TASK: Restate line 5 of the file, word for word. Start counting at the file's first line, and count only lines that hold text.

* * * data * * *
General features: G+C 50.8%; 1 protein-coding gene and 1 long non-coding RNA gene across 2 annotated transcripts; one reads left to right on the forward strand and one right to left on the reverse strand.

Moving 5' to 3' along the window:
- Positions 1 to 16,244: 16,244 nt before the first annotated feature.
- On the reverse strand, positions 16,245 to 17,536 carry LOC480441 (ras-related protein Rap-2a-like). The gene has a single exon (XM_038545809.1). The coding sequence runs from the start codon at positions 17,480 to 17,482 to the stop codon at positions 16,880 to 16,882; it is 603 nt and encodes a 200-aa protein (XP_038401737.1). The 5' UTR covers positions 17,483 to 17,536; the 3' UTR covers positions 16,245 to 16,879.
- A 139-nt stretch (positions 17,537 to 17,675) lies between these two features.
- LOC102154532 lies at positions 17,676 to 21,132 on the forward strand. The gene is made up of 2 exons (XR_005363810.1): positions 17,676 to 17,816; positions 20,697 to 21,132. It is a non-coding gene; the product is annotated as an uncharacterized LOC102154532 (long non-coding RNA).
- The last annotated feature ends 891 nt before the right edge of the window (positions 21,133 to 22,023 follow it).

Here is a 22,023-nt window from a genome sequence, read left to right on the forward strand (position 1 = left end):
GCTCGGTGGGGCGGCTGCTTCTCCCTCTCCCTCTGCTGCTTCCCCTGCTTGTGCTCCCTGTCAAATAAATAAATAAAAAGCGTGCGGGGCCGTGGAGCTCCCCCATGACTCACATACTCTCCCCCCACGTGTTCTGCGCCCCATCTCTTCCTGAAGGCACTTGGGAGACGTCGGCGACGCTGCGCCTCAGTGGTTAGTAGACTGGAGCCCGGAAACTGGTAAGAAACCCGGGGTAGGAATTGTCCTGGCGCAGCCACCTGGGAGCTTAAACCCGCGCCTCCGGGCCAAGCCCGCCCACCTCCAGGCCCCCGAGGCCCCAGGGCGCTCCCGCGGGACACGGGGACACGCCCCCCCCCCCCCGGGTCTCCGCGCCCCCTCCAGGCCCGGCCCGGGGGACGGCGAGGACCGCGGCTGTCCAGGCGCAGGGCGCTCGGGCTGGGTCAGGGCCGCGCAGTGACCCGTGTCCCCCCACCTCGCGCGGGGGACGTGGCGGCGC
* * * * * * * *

- A 139-nt stretch (positions 17,537 to 17,675) lies between these two features.